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The 'miserable middle' was coined by Harvard professor Rosabeth Moss Kanter in a 2009 blog post, as she described how 'everything looks like a failure in the middle.'

C.Y.Ronnie.W/iStockPhoto / Getty Images

Lee Child begins his thrillers with little more than an idea for an opening scene and the intention of joining his readers in following his wandering hero Jack Reacher through the complications that will arise. He loves writing the beginning and finding the conclusion, but the middle, which can come as early as Page 2, is a struggle, he confided to literary scholar Andy Martin, who shadowed him during the writing of Mr. Lee’s Make Me.

Middles are notoriously tough. These days, we’re collectively stuck in what health-psychology professor Elke Van Hoof calls the largest psychological experiment ever conducted.

Harvard University professor Rosabeth Moss Kanter gave this situation a name – the miserable middle of change – in a famed 2009 blog post for Harvard Business Review: “Everything looks like a failure in the middle. Everyone loves inspiring beginnings and happy endings; it is just the middles that involve hard work.” She saw it repeatedly in institutional-change efforts, when even true believers hit doubts, and in the global economic crisis of that era.

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In her recent book Think Outside the Building, she looks at a solar-cell project in Africa, which had to get through an Ebola crisis, and offers the helpful metaphor of a desert and oasis. “This morass is still just a middle, a desert with a very tough dry spell, but with hopes for an oasis ahead,” she noted in an e-mail interview. “Sadly and tragically, it’s an unhappy ending for some people, but for most, it’s a choice point. Do you give in and give up – which makes it a failure by definition? Or do you find ways to get through the crisis in a positive way, making needed adjustments, helping those who need help, but keeping your longer-term purpose in mind?”

She says mastering the miserable middle requires flexibility – rigid people won’t succeed – and turning to partners for support. It also requires a strong sense of purpose. Why did you get into this work in the first place? Is it worth continuing? And don’t get stuck in silos, where you think only of protecting your own work. Instead, increase your communication and ask others for ideas.

Harvard Business School professor Teresa Amabile and her husband, developmental psychologist Steven Kramer, identified the importance in daily work of feeling you are making progress for their book The Progress Principle. That would seem to apply even more when stuck in today’s quagmire of uncertainty.

By studying diary entries written every day by 238 people in 26 project teams in seven companies, they found making headway on meaningful work brightens inner work life and boosts long-term progress. We need a sense that we are accomplishing something meaningful day-by-day. That means finding it for ourselves but also helping those we lead to note their own progress.

In an interview, Prof. Amabile said at this time it’s vital your subordinates have clear goals and a sense that the work they are doing is meaningful – they make a difference. They also need to feel supported by the organization. Showing appreciation every day helps to clarify that support and the progress they’ve made.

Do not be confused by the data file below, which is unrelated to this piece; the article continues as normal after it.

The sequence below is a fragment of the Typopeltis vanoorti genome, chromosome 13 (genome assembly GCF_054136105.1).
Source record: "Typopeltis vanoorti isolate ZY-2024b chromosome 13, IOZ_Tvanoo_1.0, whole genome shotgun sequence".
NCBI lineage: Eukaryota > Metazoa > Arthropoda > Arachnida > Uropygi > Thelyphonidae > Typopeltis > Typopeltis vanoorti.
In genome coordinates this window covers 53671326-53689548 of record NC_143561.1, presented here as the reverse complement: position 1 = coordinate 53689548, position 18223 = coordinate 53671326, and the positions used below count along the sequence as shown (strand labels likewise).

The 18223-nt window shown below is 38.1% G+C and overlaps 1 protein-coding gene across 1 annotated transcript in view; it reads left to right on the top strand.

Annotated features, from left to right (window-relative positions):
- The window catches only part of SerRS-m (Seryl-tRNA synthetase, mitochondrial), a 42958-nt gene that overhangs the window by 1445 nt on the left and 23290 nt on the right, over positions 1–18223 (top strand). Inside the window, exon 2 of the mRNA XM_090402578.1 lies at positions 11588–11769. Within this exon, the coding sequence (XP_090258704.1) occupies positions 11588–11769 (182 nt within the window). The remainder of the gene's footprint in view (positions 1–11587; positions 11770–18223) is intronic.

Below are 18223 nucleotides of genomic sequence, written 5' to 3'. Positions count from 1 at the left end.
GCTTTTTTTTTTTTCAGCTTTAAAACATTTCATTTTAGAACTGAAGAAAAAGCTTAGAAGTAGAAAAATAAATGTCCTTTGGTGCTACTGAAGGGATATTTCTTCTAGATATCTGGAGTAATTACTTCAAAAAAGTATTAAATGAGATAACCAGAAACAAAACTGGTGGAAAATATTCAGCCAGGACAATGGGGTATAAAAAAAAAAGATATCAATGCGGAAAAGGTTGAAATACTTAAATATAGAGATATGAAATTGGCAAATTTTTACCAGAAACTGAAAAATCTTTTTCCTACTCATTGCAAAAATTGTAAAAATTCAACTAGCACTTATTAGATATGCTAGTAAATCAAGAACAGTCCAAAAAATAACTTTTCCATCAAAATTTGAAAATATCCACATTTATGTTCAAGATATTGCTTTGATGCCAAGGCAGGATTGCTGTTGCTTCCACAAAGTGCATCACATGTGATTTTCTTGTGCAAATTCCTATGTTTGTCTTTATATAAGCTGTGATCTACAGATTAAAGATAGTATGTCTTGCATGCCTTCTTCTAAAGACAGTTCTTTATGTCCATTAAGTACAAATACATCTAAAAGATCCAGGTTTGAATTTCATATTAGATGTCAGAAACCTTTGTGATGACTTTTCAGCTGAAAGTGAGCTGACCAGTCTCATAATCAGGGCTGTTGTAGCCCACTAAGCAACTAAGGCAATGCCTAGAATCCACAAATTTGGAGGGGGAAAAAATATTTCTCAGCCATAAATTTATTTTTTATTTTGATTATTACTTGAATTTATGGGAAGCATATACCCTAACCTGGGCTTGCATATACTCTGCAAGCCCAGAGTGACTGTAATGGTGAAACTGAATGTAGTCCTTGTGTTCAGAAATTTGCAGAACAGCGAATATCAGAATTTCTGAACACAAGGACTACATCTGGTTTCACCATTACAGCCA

Her sister, an occupational-health nurse with a utility company that covers the northeastern United States, knows she is helping the workers who keep energy flowing. The sister has also been seeing hopeful progress as patients she dealt with come out of quarantine.

Even if your business is in suspension, perhaps you can eke out some progress toward what comes next. Get in touch with people on furlough, help them access community support and tell them their job will come back. When somebody working remotely achieves success, don’t leave him or her to celebrate alone. “Celebrate the small wins every day,” she says.

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In the book, they recommended writing daily diaries, answering questions like: What progress did I make today, and how did it affect my inner work life? What nourishers and catalysts supported me and my work today (and how can I sustain them tomorrow)? What one thing can I do to make progress on important work tomorrow?

Another perspective comes from Robert J. Thomas of the Accenture Institute for High Performance, who in Crucibles of Leadership highlighted transformative moments in our careers that shape us, like the vessels in which alchemists attempted to turn base metals into gold.

The experiences can be painful, but we emerge stronger. So instead of thinking of this as a morass, miserable middle or even a desert in which you are seeking an oasis, consider the possibility it’s a once-in-a-career crucible shaping you for the better. Look for the learning possibilities. Find what my friend Ken Rose – his brother Joel Rose happens to be a pal of Lee Child – calls your “inner Reacher” and steadily push forward.


  • If “how’s it going?” doesn’t lead to much sharing when you begin remote meetings, try consultant Joe McCormack’s technique of asking “what was your high point and low point” of recent days?
  • Also dig deeper on your team’s remote-work environment. Executive recruiter Jeff Hyman recommends having each team member send a photo of their workspace. Then advise those who need a better situation to order a cheap desk or a comfortable chair from IKEA or Amazon.
  • Everybody’s talking about Zoom, but if you’re one of the small number of organizations hiring at this point, Fast Company contributor Lea Goldman urges you to opt for a phone interview of the candidate instead, so you aren’t biased by factors like less-than-perfect grooming in the pandemic.

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